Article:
Buzby: Less popular sport could be right fit for your child

jonbuzby@hotmail.comSeptember 14, 2013 

Many parents are baffled that their children don't want to participate with friends in the more popular youth sports like soccer and football. Or in some cases, parents realize their children are only going to experience frustration, embarrassment and a loss of self confidence if they do.

It's important not to forget that there are more sports than just the popular team ones. In fact, sometimes it's the less popular individual sports in which children who might not enjoy the traditional ones will shine.

Take swimming for example. For the most part it's an individual sport where, at a young age, the focus should be on improving individual stroke skills -- which will automatically improve personal times -- while developing an enjoyment for the activity. Unlike team sports, a poor showing in a swim race might cost a team points, but won't be as obvious having made a difference in the final score.

Karate is another popular sport for kids who aren't quite coordinated or confident enough to play certain team sports. I've heard stories about children who develop not just confidence and self-discipline in this individually focused activity, but also improve coordination and strength, which eventually leads to better all-around sports skills.

If your child has no interest in being part of a team and sharing the ball, but loves swinging a golf club in the backyard or tennis racket at the local park, give those sports a chance. Most good recreation departments offer lessons at a reasonable price, but if not, check the local country club.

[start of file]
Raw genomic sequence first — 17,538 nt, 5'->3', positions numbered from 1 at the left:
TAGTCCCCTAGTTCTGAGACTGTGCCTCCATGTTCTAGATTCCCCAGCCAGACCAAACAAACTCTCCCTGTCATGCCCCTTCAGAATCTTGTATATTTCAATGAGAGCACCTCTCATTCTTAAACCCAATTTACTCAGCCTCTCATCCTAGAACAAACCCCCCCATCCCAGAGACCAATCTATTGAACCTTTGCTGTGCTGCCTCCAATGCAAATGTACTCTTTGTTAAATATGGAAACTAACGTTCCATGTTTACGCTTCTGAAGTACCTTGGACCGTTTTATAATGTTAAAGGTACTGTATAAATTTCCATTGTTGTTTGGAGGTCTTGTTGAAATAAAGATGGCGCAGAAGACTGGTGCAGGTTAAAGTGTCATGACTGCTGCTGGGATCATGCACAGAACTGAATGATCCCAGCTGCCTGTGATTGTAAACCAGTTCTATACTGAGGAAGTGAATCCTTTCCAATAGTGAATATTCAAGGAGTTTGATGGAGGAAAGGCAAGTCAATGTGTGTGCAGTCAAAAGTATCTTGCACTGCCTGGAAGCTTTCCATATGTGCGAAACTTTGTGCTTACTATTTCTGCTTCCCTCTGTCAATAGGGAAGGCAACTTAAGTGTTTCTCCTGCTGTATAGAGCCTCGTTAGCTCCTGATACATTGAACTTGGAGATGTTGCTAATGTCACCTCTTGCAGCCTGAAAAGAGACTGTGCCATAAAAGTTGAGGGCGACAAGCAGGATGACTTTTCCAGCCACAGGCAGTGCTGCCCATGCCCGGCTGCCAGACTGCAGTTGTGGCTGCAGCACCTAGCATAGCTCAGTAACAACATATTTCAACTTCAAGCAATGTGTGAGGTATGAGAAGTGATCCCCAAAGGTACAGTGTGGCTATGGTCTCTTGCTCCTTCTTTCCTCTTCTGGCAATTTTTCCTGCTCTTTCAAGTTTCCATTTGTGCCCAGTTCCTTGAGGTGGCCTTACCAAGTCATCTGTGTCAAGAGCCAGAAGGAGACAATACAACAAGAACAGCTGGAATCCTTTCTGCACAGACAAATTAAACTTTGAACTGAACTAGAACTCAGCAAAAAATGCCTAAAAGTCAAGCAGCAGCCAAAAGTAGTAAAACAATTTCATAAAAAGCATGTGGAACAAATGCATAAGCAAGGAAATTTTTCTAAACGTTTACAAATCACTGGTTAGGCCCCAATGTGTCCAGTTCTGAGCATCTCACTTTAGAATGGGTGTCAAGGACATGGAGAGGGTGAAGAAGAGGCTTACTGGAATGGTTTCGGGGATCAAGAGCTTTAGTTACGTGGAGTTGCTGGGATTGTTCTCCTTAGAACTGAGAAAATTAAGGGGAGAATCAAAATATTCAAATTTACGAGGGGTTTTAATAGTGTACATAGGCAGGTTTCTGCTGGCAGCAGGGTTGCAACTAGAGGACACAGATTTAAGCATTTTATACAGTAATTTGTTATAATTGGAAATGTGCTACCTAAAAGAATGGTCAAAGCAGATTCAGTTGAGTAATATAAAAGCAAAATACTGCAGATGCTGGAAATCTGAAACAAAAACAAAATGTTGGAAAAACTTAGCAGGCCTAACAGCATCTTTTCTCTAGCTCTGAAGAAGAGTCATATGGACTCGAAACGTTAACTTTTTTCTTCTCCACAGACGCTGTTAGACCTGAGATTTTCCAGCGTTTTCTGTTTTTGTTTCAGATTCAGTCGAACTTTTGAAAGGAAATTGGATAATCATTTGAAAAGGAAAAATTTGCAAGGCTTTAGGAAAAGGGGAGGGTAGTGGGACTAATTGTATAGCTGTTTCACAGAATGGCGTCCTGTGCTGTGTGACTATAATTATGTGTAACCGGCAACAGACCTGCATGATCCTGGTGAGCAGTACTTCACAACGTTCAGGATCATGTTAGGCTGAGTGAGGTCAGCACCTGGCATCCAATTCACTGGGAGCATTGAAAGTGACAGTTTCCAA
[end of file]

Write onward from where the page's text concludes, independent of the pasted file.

The most important thing to remember when trying a sport for the first time is not to invest a lot of money or time into it, mainly because your child might lose interest after a few practice sessions.

Register for one session of an activity, not several. Even if it means you don't get a discount, you could be saving money in the long run if your child quits for the year at the holiday break.

Try to borrow or purchase used equipment. Yard sales and resale shops usually have decent tennis rackets and golf clubs for sale at reasonable prices.

Not every child wants to play sports. But sometimes as parents we forget to present the option of non-traditional ones for them to try.

Contact Jon Buzby at JonBuzby@hotmail.com and follow him @YouthSportsBuzz on Twitter.

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